This morning, I was looking for a cough remedy for my 14 year-old diabetic cat and was thrilled to find OACV diluted with water on a cottonball dabbed on the scruff of the neck, shoulder blades, paws and paw pads, even inside ears. My cat started a slight cough yesterday and this morning I noticed it a little more frequently, also breathing noises that indicated possible stuffiness.

I gave him breakfast and as soon as he finished administered the OACV/water mixture as directed and within about ten minutes he was sleeping contentedly on the bed with no cough or harsh breathing sounds. I will use it again once or twice today and continue if necessary tomorrow. Is OACV a miracle, or what?

Replied by Theresa
Mpls., Mn

Hey Katelyn!

The dose of ACV for your cat is very individual - start with 1 teaspoon in a quart of water and see how he tolerates that; ideally you would increase the ACV gradually until you found the dose that repels fleas.

You might consider a simple flea trap to quicklly reduce fleas indoors. You need a small desk lamp, dish-soapy solution and a white tray or plate. Place the lamp on the floor in the area your pet frequents or sleeps, place the tray of soapy water underneath the bulb, turn it on and shut out all the other lights in the room and leave it over night, and then check for black specks in the tray in the morning. If you have several lamps I would set out as many traps as you have lamps in as many rooms as possible, and rotate the traps so each room gets treated. This is an easy, cheap and safe solution for a flea infestation.

Good luck and please report back!

Itchy Nose  

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Posted by John (Melbourne, Victoria) on 02/04/2018
5 out of 5 stars

My Cat was always seemed to rubbing her nose.Told the vet about it, He wasnt concerned, he seemed to think it may be just a habit.? Five months later, after watching her, And noticing cuts on her nose, it was driving her crazy and driving me crazy watching her .Took her to another vet.Told the vet she is on a well known flea treatment once a month behind the neck.

Vet wasn't sure what it was.She took a skin sample said in a vague way, I can see Black dots on sample under the microscope?not sure what it is?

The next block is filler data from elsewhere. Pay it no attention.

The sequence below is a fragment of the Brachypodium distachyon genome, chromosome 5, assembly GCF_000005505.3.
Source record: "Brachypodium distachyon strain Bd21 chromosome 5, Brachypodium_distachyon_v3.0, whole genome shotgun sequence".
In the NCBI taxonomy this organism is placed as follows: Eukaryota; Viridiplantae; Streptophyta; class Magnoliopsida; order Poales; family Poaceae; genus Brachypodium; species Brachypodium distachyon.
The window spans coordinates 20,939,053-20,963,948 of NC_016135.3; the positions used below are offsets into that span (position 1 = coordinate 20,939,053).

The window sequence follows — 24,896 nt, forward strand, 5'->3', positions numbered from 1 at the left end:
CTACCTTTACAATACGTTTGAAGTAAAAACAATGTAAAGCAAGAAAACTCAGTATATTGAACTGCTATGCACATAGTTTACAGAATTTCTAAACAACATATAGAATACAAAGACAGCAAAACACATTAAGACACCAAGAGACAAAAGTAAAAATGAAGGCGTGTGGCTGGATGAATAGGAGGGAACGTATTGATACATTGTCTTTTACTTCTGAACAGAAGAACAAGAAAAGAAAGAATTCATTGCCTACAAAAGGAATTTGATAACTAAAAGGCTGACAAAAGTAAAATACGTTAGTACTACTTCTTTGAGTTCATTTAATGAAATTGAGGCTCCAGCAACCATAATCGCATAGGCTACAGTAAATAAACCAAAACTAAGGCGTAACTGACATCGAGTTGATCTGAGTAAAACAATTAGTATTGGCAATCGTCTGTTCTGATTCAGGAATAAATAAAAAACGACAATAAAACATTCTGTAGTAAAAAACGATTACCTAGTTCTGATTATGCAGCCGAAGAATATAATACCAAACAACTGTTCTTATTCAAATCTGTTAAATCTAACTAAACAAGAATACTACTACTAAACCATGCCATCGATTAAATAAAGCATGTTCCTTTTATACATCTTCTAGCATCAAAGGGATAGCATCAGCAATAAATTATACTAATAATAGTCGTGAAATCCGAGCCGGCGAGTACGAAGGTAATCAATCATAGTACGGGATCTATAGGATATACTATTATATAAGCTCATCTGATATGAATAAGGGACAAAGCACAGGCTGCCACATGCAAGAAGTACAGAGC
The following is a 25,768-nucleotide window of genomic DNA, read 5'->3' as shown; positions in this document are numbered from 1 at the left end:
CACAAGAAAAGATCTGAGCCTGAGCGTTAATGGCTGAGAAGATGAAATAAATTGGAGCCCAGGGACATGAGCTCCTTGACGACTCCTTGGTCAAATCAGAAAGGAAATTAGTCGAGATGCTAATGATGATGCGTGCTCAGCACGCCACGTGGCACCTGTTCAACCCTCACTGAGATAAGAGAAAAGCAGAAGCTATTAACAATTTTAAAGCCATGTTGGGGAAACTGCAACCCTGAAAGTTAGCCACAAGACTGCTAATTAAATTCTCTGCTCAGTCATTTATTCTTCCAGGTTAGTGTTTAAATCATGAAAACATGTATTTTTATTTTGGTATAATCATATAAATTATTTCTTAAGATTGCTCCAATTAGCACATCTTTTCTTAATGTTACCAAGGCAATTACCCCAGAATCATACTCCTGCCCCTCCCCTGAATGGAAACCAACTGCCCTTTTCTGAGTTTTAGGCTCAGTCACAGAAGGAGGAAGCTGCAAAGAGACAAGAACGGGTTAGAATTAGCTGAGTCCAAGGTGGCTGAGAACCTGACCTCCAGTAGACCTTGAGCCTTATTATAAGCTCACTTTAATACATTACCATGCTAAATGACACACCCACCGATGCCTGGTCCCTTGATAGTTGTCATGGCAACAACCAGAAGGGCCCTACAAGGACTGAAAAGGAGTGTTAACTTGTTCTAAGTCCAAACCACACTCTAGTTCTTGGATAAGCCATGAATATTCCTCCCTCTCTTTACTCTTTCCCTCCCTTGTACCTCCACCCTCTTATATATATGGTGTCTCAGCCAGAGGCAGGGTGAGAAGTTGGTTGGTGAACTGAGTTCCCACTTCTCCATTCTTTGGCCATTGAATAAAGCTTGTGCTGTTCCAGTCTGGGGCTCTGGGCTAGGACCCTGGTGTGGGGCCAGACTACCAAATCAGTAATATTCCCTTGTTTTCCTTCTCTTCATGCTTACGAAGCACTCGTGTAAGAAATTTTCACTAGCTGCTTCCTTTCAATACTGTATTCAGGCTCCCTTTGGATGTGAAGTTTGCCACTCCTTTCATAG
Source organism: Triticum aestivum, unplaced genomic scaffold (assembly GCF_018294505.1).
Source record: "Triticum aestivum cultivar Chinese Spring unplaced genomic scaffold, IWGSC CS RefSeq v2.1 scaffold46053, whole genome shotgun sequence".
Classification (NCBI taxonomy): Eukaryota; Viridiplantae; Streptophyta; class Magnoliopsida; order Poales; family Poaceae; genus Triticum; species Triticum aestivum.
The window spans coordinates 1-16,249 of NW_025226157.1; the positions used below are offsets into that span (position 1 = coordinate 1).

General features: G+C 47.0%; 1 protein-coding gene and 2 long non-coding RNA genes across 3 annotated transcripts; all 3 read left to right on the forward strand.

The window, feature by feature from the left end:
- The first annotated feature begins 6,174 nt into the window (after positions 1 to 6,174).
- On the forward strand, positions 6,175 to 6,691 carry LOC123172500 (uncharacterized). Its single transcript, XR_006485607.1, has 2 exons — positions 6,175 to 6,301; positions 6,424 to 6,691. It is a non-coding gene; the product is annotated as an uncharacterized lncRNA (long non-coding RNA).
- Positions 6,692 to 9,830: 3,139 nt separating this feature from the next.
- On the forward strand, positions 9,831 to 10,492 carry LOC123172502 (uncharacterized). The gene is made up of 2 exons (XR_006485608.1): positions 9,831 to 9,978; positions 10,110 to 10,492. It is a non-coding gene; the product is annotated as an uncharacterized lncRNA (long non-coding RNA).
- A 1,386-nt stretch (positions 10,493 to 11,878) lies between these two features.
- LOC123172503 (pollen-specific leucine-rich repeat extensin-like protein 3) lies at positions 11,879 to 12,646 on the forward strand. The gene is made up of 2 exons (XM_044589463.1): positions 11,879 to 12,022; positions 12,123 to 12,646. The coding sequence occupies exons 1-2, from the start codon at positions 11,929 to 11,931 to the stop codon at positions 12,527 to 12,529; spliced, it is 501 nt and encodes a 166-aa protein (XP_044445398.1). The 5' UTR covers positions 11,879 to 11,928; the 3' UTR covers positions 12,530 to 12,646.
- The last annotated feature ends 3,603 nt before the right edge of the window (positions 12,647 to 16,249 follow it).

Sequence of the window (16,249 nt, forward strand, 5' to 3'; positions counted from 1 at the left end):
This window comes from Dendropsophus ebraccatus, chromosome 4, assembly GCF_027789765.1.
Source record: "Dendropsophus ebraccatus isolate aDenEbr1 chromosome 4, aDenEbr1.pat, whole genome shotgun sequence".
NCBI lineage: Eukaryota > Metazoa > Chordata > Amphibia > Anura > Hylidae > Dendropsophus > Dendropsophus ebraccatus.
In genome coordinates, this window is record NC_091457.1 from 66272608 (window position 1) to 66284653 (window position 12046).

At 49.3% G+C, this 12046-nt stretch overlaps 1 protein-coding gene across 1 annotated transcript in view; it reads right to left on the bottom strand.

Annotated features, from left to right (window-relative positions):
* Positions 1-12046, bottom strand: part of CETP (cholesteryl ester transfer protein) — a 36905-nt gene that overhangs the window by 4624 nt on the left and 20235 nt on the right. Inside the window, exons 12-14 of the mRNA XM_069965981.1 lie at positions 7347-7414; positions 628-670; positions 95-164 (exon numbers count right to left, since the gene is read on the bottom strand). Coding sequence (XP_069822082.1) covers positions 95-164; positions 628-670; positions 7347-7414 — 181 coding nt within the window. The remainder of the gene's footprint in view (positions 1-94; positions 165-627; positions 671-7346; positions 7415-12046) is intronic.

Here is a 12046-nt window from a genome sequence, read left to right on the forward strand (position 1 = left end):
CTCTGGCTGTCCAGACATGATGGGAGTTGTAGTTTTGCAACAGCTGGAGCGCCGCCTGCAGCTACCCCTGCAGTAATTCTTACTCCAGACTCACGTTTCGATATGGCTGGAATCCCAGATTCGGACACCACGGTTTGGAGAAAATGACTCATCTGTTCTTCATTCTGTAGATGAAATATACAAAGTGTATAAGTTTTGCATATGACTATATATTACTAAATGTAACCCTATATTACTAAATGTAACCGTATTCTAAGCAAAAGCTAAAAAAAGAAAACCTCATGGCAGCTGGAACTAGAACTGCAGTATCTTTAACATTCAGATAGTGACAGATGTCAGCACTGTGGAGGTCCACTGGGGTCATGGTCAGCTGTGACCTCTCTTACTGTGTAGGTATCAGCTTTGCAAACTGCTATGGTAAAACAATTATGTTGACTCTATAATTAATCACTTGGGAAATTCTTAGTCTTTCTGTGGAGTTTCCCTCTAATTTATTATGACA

She then proceeded to out line the course we were going to take."What I plan to do is stop something for the itch, and give her antibiotics.We will get to the bottom of it.She stressed that I Make sure you make another appointment." I felt glad something was happening to sort the issue.

After the end of the course of antibiotics, the itching resumed.So that was $150.00 of nothing.

I don't have an open cheque book, If there was a slight indication I felt confident in the vet I would have continued $$$$. Just To make my Cat comfortable.

On the friday night I was looking at the net, and came across this sight and others, Talking about ACV. Went down to the supermarket, got the Good Stuff, 1/2 and 1/2 applied to the side of her nose with a cotton bud. That was a week ago.

ACV Has Cleared whatever irritation there was, up, and her nose is returning to normal appearance. No more itching. That`s a week ago.I will continue to monitor her condition.I would recommend going to the vet initially just to get advice, but when you get a gut feeling its going to $$$$$$$$$. and the Vet doesent know, Then ......

I don't know what it is about Vets these days but, the way they charge, definitely are in it for the money.And they seem to take it for granted that I have an open wallet. Thank you

Replied by Theresa
Mpls., Mn

Hey Lauren!

It is the dark kind, but it is very specifically the Apple Cider Vinegar that is organic, raw/unpasturized, 'with the mother'/live cultures type. The clear or white vinegar is mainly used for cleaning or pickling.

Replied by John
Memphis, Tn

Cats in the wild do not, for the most part, live as long either. In the wild a cat living for 20-25 years is unheard of as they are eaten, or something happens to them. Some may but overall most don't like most humans do not live to be 100+ either.